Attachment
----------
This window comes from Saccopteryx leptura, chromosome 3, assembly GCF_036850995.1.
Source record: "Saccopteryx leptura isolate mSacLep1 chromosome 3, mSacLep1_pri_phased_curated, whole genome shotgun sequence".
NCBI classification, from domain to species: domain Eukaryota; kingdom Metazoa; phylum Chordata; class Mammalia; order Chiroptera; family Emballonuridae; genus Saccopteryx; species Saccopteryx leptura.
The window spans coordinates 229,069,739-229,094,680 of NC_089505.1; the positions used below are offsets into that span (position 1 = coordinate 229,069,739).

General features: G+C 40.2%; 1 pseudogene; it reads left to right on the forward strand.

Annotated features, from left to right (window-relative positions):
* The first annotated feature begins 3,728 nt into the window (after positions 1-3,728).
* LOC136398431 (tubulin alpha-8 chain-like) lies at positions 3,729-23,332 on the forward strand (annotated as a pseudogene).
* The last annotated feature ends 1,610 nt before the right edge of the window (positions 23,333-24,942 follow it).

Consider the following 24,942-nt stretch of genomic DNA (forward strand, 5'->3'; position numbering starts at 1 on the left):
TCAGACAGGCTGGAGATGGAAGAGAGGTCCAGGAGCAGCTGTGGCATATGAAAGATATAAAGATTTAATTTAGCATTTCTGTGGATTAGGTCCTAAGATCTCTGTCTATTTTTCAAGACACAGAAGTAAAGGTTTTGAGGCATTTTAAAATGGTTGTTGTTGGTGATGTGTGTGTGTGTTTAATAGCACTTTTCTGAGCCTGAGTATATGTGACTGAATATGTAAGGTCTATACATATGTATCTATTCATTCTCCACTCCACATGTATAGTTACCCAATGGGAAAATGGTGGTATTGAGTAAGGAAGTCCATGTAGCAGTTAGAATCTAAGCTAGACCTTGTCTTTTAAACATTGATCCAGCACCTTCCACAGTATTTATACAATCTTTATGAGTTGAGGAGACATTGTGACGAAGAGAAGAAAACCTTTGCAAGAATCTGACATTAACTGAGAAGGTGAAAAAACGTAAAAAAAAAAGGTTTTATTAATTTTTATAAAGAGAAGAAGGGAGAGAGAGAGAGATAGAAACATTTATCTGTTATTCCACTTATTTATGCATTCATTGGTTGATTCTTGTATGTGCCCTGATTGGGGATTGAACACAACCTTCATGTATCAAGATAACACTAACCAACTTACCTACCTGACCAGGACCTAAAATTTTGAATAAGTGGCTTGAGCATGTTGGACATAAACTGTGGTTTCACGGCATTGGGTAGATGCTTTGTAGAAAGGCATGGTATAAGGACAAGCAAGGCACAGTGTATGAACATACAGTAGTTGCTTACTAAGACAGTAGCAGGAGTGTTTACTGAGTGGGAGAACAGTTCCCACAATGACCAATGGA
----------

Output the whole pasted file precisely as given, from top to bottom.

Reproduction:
This window comes from Saccopteryx leptura, chromosome 3, assembly GCF_036850995.1.
Source record: "Saccopteryx leptura isolate mSacLep1 chromosome 3, mSacLep1_pri_phased_curated, whole genome shotgun sequence".
NCBI classification, from domain to species: domain Eukaryota; kingdom Metazoa; phylum Chordata; class Mammalia; order Chiroptera; family Emballonuridae; genus Saccopteryx; species Saccopteryx leptura.
The window spans coordinates 229,069,739-229,094,680 of NC_089505.1; the positions used below are offsets into that span (position 1 = coordinate 229,069,739).

General features: G+C 40.2%; 1 pseudogene; it reads left to right on the forward strand.

Annotated features, from left to right (window-relative positions):
* The first annotated feature begins 3,728 nt into the window (after positions 1-3,728).
* LOC136398431 (tubulin alpha-8 chain-like) lies at positions 3,729-23,332 on the forward strand (annotated as a pseudogene).
* The last annotated feature ends 1,610 nt before the right edge of the window (positions 23,333-24,942 follow it).

Consider the following 24,942-nt stretch of genomic DNA (forward strand, 5'->3'; position numbering starts at 1 on the left):
TCAGACAGGCTGGAGATGGAAGAGAGGTCCAGGAGCAGCTGTGGCATATGAAAGATATAAAGATTTAATTTAGCATTTCTGTGGATTAGGTCCTAAGATCTCTGTCTATTTTTCAAGACACAGAAGTAAAGGTTTTGAGGCATTTTAAAATGGTTGTTGTTGGTGATGTGTGTGTGTGTTTAATAGCACTTTTCTGAGCCTGAGTATATGTGACTGAATATGTAAGGTCTATACATATGTATCTATTCATTCTCCACTCCACATGTATAGTTACCCAATGGGAAAATGGTGGTATTGAGTAAGGAAGTCCATGTAGCAGTTAGAATCTAAGCTAGACCTTGTCTTTTAAACATTGATCCAGCACCTTCCACAGTATTTATACAATCTTTATGAGTTGAGGAGACATTGTGACGAAGAGAAGAAAACCTTTGCAAGAATCTGACATTAACTGAGAAGGTGAAAAAACGTAAAAAAAAAAGGTTTTATTAATTTTTATAAAGAGAAGAAGGGAGAGAGAGAGAGATAGAAACATTTATCTGTTATTCCACTTATTTATGCATTCATTGGTTGATTCTTGTATGTGCCCTGATTGGGGATTGAACACAACCTTCATGTATCAAGATAACACTAACCAACTTACCTACCTGACCAGGACCTAAAATTTTGAATAAGTGGCTTGAGCATGTTGGACATAAACTGTGGTTTCACGGCATTGGGTAGATGCTTTGTAGAAAGGCATGGTATAAGGACAAGCAAGGCACAGTGTATGAACATACAGTAGTTGCTTACTAAGACAGTAGCAGGAGTGTTTACTGAGTGGGAGAACAGTTCCCACAATGACCAATGGA